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Skirt of three panels of shiny red brocade with embroidered designs. The designs are embroidered flowers with dull centres and leaves near the lower edge. The skirt is open at the back. The panels are pleated and inserted into a band of red shiny fabric woven with a floral pattern and lined with loosely woven off-white cotton. The pleats carry through to the edge of the band on both sides. The upper edge of the band is scalloped with the points of the scallops meeting two red shoulder straps. At both ends of the band are sewn narrow ties of red fabric, roughly machine stitched with white thread. The inner lining of the panels is red nylon mesh, with an interfacing of coarser white nylon mesh.

History Of Use

The straps attached to the curved shape of the skirt band were innovations introduced after the opening of Korea to the outside world in the late 19th century, replacing the simple waistband with long ties of the traditional “Chi-ma”. The new style was considered to be more modest, as it covered the breasts, and more comfortable. The back opening at that time would be fastened with a safety pin. Such “Chi-ma”, made of synthetic fabrics and worn with jackets “Jo-go-ri” with rainbow “saek-dong” sleeves, were worn by girls and women on festivals and other special occasions. A girl might wear such clothing on her first birthday. By this time the rainbow “saek-dong” sleeves were made of fabric woven in stripes, rather than being pieced as they had been previously. The Korean textile industry had developed to the point that it could produce such fabrics by this time. By the late 1960s, Korean people generally wore simple clothing so that they could work more efficiently. During the 18 years that Park, Chong-hee was president, the transformation of South Korea from an agricultural country to an industrial one was accomplished, and people were urged to work hard. In compensation, people wore elaborate clothing on special occasions. Clothing of this kind was made in markets, and the relatively rough finishing, with the outer fabric folded under to hide the cheaper lining, is typical of that work.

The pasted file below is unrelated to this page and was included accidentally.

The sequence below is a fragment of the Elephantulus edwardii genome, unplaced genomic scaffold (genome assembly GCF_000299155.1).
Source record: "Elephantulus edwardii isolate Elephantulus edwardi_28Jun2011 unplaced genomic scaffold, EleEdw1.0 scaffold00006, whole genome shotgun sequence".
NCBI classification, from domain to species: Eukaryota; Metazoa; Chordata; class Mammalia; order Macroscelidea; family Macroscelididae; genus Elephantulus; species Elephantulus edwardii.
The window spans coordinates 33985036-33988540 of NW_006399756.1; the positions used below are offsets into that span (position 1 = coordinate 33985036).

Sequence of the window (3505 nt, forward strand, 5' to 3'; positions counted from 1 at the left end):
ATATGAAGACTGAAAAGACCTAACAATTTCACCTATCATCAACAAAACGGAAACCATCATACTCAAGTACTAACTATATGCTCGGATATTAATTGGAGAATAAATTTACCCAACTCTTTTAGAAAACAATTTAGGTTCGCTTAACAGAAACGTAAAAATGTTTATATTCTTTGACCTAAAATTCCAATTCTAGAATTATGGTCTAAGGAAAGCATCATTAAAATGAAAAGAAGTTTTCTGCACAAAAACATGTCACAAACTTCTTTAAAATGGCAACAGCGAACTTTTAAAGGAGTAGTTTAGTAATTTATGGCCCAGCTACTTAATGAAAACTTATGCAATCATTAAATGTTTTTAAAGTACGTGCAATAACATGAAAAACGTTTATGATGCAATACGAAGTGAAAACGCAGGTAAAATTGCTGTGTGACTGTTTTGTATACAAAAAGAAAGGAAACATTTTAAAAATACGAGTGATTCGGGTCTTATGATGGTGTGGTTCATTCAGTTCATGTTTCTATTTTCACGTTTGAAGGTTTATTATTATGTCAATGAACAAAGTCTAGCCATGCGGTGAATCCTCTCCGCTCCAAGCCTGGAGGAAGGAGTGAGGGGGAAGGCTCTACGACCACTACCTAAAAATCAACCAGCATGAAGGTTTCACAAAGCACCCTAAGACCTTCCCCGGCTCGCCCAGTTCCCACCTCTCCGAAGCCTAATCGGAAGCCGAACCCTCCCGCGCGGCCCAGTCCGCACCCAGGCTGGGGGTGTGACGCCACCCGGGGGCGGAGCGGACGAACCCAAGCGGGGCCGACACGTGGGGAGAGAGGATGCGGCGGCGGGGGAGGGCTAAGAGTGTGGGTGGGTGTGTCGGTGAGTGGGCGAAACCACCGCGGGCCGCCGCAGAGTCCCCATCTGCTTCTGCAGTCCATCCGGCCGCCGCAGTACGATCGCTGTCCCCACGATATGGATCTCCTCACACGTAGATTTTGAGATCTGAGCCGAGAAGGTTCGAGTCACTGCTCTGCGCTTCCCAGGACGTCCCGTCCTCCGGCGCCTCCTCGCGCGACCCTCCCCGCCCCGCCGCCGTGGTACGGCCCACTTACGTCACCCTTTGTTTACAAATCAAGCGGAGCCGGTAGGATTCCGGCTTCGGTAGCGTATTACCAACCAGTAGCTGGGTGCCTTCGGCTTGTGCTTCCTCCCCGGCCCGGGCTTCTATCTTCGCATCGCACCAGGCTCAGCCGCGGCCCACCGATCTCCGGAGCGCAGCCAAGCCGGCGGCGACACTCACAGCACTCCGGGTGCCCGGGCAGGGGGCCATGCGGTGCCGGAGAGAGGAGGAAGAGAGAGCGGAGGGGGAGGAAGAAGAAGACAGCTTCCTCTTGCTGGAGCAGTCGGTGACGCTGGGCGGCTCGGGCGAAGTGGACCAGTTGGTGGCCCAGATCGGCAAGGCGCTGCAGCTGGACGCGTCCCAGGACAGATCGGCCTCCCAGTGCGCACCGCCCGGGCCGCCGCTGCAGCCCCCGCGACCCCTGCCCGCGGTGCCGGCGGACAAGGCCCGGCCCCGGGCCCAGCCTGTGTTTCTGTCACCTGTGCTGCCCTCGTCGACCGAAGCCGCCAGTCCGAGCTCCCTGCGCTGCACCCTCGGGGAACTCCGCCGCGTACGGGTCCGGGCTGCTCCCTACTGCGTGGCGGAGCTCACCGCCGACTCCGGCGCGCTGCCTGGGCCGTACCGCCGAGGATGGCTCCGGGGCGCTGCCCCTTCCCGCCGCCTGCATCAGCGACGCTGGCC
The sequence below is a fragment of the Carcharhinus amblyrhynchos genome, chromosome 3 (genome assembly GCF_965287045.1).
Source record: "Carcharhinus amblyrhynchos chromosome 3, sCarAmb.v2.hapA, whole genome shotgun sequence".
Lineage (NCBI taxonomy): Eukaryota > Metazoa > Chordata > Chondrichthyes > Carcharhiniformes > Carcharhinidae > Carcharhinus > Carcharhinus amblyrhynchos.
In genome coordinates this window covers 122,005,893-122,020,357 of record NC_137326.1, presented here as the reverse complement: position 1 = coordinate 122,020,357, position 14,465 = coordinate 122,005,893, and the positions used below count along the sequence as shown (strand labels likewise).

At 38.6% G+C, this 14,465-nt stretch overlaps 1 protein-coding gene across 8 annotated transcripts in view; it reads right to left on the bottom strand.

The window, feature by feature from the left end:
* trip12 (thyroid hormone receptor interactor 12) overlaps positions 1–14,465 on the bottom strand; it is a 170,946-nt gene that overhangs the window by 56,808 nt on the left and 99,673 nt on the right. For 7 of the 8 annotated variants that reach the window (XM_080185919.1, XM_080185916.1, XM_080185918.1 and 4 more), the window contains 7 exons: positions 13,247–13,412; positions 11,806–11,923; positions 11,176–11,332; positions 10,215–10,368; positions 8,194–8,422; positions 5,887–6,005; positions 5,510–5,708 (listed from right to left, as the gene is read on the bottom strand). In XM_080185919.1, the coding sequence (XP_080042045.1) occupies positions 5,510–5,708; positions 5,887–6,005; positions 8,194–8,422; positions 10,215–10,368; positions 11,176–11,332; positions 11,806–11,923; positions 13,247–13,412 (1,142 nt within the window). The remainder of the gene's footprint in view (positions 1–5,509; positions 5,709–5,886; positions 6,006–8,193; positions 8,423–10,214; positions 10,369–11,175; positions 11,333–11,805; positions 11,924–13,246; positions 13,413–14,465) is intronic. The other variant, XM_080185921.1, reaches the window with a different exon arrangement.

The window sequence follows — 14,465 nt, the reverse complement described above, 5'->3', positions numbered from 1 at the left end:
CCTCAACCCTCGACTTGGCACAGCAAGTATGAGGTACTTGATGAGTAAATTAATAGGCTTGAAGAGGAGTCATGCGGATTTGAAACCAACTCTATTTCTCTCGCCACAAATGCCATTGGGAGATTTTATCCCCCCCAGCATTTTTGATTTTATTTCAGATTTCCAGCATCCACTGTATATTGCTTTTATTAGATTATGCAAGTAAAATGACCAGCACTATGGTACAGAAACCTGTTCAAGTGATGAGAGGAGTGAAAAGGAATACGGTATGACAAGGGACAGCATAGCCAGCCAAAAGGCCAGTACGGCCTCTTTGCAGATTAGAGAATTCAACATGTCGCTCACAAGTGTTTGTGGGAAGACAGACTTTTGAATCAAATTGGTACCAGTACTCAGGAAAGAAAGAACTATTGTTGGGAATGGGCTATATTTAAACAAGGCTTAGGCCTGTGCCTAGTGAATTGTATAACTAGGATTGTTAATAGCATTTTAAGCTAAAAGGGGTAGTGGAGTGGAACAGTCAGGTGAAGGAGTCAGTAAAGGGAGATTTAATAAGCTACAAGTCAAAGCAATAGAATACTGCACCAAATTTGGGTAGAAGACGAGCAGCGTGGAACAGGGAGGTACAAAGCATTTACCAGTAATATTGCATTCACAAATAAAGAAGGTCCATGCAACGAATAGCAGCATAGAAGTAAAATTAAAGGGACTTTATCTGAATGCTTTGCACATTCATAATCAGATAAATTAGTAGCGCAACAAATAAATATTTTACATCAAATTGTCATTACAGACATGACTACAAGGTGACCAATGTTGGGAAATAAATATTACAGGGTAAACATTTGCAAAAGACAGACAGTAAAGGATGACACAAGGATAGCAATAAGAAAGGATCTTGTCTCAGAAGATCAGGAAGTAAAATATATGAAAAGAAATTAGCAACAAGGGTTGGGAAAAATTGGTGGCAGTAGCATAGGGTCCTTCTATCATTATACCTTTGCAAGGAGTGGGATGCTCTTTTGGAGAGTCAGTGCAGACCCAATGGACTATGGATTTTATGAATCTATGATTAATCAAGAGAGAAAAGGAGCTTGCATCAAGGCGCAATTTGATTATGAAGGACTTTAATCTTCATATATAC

Item History

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